It has been a little more than a week since I got it. I have been able to use every feature. 

As I was thinking about this post, I thought that I was going to have to mention that I couldn’t send my heartbeat to my significant other, but I figured out a way to create two points of contact on the screen, so never mind that. It is incredible that a complex machine, which normally adds difficulty to the user experience, has actually given me full access to a watch for the first time in my life. The funny thing is that it felt so natural, I didn’t realize how significant a change it was until a few days after I had been using the watch regularly, and began to remember my previous experiences. I am told that’s how design works. It doesn’t announce itself boastfully, it just fits into your life, and makes it better. 

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Written by Hector

May 20, 2015 at 3:13 pm

The Avengers: A Review

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Avengers was probably one of the best movies I have ever seen. It was a crowning jewel of Marvel’s cinematic renaissance, which has made the company a powerhouse over the past few years. It is hard to believe that Marvel went from almost disappearing, back in the 90s, to accompany that can make a superhero movie that is not only accessible, but also mind blowing, to geeks and mainstream audiences alike.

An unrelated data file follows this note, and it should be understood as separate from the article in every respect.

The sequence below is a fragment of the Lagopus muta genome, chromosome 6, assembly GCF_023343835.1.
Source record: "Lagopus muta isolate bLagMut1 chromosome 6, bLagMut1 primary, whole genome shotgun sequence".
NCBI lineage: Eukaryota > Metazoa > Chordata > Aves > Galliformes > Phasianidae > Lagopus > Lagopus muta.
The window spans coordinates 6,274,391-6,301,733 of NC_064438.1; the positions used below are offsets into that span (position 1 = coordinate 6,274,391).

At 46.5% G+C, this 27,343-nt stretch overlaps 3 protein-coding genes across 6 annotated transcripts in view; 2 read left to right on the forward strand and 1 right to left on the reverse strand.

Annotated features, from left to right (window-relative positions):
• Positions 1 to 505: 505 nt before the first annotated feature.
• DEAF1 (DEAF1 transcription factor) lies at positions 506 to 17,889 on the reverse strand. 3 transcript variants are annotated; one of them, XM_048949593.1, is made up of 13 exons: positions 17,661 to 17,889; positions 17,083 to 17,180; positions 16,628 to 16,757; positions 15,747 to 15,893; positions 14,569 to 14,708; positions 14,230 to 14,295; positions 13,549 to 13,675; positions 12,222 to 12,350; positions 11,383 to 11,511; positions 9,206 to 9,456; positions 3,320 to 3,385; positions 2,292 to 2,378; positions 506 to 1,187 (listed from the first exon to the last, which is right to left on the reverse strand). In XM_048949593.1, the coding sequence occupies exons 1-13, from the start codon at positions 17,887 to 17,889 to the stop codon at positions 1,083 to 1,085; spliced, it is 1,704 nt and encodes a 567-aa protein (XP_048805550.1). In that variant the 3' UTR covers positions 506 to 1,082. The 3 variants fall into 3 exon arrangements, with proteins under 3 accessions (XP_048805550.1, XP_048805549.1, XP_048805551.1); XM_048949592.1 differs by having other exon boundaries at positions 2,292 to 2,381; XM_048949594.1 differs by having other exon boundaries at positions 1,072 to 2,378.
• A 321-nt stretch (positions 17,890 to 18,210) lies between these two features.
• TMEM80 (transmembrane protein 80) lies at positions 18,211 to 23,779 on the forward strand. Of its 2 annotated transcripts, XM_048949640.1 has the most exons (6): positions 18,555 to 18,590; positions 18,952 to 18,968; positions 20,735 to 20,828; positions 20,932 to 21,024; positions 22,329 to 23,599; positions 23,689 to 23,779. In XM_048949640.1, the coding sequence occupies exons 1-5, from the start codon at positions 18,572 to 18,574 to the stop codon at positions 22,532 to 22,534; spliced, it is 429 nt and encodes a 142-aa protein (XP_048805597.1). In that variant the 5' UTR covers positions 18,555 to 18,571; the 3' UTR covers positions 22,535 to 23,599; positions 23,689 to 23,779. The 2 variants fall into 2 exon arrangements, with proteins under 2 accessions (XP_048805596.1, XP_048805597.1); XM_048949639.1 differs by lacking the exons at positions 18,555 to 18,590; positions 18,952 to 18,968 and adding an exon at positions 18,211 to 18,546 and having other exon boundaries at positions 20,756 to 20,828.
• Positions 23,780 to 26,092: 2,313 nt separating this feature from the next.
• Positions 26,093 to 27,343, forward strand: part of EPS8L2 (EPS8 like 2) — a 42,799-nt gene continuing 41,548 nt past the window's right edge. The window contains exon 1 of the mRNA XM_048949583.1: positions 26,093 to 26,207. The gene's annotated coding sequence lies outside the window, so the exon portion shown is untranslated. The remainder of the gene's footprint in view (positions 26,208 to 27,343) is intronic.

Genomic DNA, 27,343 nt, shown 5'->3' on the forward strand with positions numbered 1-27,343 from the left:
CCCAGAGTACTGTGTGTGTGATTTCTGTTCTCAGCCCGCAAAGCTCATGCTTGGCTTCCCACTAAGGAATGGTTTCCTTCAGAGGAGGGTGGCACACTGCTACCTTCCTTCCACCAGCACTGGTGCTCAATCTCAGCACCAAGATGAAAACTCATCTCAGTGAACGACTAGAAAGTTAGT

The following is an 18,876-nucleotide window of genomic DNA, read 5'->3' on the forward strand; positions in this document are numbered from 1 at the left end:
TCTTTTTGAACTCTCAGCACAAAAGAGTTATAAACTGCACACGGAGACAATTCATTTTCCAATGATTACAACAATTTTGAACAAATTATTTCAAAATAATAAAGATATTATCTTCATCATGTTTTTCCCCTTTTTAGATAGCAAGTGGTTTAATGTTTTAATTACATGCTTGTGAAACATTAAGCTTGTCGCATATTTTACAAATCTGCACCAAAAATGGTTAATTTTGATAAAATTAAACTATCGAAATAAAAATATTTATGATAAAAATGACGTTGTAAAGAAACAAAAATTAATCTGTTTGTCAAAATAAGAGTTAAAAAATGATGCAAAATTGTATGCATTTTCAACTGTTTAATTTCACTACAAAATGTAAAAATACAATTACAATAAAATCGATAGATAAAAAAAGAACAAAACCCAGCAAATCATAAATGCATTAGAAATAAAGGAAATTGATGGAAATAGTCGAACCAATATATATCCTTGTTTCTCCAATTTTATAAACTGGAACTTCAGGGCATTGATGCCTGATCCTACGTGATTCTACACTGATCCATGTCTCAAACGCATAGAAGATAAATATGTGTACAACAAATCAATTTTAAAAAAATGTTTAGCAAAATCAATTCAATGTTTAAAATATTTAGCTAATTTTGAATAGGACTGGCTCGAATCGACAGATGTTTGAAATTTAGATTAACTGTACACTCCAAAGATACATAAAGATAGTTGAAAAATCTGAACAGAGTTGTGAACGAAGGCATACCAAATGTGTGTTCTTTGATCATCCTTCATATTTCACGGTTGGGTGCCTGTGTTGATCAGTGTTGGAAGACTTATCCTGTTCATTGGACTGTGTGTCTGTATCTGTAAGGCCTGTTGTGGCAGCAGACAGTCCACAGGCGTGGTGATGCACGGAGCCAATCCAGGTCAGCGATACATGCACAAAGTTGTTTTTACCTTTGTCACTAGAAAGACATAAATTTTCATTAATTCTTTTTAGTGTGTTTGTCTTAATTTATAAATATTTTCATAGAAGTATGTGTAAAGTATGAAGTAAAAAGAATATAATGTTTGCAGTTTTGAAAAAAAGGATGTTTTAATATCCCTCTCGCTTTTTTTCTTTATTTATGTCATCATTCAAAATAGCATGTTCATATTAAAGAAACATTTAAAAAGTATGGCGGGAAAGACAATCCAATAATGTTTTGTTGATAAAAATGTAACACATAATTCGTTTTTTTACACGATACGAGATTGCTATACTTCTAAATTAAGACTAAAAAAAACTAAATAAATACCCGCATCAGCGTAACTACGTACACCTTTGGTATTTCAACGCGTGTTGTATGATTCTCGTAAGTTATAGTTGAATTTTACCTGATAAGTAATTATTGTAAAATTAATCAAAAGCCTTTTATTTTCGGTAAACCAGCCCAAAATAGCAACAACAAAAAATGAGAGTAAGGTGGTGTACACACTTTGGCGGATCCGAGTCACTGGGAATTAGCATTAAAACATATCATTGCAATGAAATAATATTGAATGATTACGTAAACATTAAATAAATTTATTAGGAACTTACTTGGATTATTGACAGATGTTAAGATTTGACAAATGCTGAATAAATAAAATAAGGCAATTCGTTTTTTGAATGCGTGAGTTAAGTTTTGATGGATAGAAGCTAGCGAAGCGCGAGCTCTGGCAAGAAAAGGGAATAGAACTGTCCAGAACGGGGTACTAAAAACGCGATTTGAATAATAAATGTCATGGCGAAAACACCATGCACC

Usually, when you watch a movie based on a popular franchise you hear from purists complaining about their beloved characters being modified in order to fit a director’s perception of what the mainstream will embrace. Invariably this type of storytelling leads to bland and boring moviemaking. Just think about this about the betrayal most fans experienced when it was announced that the Ninja Turtles were actually going to be aliens, rather than mutants. Avengers succeeded because Marvel had the guts to trust that a good story combined with their characters would be enough to please the audience. They were right. Shortly after the movie I received a text message from a friend whom I don’t think has ever read comic books as habitually as I do. The message read: “Amazing!” And I knew that he was talking about Avengers.

 Finally Marvel has done what me and my friends, back when we are 13 years old, only dreamt about, but never thought would be possible: A movie combining all of our favorite superheroes in the kind of extravaganza that only a genius or a 10-year-old dressed up in a superhero costume can dream about.

 While I haven’t enjoyed everything Joss Whedon has ever made, but the guy knows how to tell a story. Just ask the thousands of Buffy the Vampire Slayer fans who followed the show in rapture until it ended. Mr. Wheaton took the by now trite alien invasion ploy and turned it into a multilayered drama that contained just enough romance, political intrigue, corrected development, and action to appeal to almost anyone who loves a good story. The timing in the movie was impeccable, and every actor, from the superhero team to the lowly waitress who gets interviewed at the end had enough presence to carry themselves next to each other.